Katy Taylor: Public transport must adapt for a post-Covid future

The old way in which we used to travel is gone. Gone are the days of being stuck in somebody’s armpit on the commute to London Bridge or being packed on an early morning bus to work. We need to adapt for the future of transport and give passengers the confidence to get back on board. 

In the years following the SARS crisis in Hong Kong in 2003, public transport operators never reduced any of the cleaning regimes that they brought in during the pandemic. We’re continuing to install hand sanitisers on our buses and regularly sanitise key touch points. Enhanced cleaning regimes will continue to make us feel safe as we get back on board – and may help to reduce the spread of other bugs and colds, too. 

Overcoming fears of public transport is critical to a sustainable future. People who have gone back on one journey since the lockdown have enjoyed the experience and found services to be clean and reliable with plenty of space. Influencers, decision makers and politicians should be travelling by bus and rail as this will encourage others to do the same.  

There is a large body of evidence indicating that the infection risks on public transport are very low compared with other activities. Dr Julian Tang, a professor of respiratory sciences at Leicester University has said that safety measures imposed on public transport around the world had made them ‘the safest places on earth'. 

We need to start working out the on-board experience that customers are going to tolerate and what they are going to want when coming out of the pandemic. People might not necessarily be travelling in on the morning or evening peak in the large quantities as before, but public transport still plays an integral role – whether you’re hopping on the bus to go to lunch or going in for a meeting on the train.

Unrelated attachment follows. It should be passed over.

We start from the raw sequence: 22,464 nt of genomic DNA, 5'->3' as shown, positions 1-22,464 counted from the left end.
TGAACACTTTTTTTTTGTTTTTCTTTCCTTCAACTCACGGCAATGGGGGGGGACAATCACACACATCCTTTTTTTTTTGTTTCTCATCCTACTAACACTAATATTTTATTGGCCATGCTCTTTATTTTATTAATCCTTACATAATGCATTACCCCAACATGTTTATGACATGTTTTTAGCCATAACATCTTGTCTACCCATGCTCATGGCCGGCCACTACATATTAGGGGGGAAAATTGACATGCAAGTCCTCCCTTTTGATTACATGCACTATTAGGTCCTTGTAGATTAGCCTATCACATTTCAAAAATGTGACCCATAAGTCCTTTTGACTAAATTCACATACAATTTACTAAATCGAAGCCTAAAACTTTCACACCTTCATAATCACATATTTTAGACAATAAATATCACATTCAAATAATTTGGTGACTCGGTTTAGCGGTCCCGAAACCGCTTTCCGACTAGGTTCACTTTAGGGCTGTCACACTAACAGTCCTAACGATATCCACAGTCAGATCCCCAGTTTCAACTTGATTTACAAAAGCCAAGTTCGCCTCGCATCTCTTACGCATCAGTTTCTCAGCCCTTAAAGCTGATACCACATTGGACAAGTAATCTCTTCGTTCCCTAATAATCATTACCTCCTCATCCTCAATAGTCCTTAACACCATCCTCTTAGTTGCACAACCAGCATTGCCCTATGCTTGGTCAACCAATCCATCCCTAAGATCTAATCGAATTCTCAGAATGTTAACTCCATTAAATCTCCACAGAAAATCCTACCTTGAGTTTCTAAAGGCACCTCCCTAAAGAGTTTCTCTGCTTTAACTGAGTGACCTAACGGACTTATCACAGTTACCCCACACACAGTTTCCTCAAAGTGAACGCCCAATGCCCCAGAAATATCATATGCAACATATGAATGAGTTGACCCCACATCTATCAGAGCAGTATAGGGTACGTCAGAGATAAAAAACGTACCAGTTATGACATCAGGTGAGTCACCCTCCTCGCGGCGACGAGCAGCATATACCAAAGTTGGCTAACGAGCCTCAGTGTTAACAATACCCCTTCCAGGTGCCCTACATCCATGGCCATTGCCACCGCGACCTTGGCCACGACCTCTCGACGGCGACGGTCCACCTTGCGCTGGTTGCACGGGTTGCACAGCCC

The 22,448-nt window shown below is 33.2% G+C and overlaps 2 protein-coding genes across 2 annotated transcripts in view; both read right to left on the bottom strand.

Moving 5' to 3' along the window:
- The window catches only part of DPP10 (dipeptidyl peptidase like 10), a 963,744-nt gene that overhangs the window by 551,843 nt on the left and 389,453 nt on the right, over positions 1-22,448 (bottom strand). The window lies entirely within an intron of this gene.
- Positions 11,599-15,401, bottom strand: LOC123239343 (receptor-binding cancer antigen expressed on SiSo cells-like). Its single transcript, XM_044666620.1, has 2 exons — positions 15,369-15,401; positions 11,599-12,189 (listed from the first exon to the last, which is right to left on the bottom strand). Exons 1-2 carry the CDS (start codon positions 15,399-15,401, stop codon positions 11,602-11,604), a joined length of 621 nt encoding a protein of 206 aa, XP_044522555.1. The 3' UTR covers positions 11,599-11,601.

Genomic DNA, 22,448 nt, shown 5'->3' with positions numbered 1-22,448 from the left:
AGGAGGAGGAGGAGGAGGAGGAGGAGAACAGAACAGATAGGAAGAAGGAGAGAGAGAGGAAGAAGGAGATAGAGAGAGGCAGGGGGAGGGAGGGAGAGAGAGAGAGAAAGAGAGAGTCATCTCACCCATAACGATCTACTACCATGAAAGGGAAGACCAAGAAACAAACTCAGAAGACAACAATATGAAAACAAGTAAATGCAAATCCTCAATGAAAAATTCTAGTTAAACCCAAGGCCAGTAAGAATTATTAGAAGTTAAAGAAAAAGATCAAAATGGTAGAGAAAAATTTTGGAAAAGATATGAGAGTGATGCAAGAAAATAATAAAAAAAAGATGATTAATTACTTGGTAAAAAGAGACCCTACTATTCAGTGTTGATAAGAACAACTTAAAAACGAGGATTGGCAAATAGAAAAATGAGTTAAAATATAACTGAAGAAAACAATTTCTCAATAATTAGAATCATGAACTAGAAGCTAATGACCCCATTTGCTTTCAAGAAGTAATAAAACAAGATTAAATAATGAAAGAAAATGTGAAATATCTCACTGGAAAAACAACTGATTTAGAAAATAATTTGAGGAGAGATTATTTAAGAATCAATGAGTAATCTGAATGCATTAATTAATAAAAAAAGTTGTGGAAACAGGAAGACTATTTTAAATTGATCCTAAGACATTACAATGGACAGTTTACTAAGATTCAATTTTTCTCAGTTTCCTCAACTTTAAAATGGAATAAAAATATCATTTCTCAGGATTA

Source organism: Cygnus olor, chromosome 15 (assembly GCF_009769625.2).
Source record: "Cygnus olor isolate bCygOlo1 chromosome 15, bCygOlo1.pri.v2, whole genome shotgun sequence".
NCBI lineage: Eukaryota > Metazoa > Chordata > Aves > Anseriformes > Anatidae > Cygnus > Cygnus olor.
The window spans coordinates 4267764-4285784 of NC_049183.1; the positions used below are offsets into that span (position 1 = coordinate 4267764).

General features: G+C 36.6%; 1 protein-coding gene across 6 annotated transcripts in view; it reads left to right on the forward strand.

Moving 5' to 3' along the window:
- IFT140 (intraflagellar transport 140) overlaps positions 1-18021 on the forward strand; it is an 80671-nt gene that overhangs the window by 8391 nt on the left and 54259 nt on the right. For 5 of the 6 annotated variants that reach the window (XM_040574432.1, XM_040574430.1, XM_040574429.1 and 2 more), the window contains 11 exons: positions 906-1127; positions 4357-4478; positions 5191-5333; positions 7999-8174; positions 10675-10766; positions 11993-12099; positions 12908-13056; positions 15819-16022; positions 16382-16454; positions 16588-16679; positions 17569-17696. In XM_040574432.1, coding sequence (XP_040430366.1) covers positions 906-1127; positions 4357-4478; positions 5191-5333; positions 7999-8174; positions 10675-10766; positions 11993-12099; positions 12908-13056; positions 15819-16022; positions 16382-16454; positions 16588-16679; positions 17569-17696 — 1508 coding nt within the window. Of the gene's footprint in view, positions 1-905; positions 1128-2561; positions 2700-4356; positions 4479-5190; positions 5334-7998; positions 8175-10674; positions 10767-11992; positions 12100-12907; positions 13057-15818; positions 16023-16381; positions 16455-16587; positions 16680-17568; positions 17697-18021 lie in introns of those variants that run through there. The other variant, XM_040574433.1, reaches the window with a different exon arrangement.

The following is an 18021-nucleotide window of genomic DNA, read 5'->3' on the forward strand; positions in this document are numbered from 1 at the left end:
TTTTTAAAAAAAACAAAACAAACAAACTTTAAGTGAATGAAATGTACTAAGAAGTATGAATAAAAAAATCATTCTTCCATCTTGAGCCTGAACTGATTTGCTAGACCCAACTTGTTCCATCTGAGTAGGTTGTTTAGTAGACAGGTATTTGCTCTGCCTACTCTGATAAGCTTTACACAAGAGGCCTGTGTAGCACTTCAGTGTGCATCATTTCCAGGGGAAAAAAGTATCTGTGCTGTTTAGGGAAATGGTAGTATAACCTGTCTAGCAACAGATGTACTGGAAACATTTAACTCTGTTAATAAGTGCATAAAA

At one point during the pandemic, with so few passengers on board, it was £100 per journey of taxpayer’s money that was going into the railway. As a taxpayer I certainly don’t think that’s good value for money, and I’m pretty sure nobody else will either.    

These are challenging times but looking ahead we will need to encourage customers back off cars and onto buses and trains, to demonstrate value for money. Our fares and ticketing system before weren’t suited to the 21st century, let alone post-pandemic. We need to massively accelerate that and develop relevant ticketing solutions for passengers. 

This blog post is adapted from quotes provided to the Transport Times: